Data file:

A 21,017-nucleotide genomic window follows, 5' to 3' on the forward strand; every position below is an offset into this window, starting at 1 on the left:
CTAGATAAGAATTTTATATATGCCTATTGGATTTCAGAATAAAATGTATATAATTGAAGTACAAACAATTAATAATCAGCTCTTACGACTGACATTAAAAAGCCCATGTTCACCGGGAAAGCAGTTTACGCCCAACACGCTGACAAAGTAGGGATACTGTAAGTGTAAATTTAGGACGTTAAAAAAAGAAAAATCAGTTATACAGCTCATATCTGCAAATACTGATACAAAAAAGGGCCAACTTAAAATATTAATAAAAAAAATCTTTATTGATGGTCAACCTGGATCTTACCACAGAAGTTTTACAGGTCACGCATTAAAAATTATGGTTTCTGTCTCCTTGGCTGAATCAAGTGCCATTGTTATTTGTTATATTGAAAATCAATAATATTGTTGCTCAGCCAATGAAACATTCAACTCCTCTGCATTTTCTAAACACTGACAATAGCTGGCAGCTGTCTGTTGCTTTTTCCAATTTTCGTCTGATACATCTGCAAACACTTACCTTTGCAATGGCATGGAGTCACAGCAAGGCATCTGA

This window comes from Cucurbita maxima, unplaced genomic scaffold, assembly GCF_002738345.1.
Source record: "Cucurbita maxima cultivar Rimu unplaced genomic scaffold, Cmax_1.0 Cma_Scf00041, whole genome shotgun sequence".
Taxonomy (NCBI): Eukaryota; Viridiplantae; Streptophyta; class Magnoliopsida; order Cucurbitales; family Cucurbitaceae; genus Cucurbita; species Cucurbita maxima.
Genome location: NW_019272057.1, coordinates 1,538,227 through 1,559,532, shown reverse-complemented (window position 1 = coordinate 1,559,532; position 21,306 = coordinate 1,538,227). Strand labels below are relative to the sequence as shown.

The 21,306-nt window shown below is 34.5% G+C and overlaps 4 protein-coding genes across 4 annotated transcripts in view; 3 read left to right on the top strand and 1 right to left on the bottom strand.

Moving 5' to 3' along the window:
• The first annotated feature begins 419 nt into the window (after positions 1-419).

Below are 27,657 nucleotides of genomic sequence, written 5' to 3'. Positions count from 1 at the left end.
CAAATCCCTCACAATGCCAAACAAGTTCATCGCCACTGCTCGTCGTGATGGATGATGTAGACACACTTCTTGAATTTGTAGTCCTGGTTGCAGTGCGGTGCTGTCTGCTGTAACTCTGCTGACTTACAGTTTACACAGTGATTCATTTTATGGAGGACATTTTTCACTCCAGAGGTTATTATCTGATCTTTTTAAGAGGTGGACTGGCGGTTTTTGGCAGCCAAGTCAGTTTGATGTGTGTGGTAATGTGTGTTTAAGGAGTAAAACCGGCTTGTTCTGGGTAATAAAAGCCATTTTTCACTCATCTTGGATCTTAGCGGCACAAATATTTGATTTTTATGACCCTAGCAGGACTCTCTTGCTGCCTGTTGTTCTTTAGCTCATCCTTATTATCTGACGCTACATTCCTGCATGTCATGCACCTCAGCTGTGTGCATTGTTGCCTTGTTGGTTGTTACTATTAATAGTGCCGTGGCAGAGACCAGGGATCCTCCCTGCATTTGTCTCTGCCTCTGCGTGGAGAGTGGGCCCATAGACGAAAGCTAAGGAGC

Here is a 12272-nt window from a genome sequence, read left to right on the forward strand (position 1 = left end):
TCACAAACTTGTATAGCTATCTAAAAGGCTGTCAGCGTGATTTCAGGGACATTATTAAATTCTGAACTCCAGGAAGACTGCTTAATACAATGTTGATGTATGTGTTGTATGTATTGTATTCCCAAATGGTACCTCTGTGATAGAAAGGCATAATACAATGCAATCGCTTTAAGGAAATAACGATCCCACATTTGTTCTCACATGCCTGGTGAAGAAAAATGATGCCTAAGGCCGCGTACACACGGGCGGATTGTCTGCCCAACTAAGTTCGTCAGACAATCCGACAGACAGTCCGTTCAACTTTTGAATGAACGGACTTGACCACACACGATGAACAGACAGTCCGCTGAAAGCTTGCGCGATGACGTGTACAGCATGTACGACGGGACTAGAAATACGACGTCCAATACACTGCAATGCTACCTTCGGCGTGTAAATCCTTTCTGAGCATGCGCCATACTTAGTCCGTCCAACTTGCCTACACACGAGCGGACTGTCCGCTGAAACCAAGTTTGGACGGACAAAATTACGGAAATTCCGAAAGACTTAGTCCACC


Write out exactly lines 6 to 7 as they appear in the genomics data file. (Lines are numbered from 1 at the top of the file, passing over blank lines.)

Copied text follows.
Genome location: NW_019272057.1, coordinates 1,538,227 through 1,559,532, shown reverse-complemented (window position 1 = coordinate 1,559,532; position 21,306 = coordinate 1,538,227). Strand labels below are relative to the sequence as shown.

The 21,306-nt window shown below is 34.5% G+C and overlaps 4 protein-coding genes across 4 annotated transcripts in view; 3 read left to right on the top strand and 1 right to left on the bottom strand.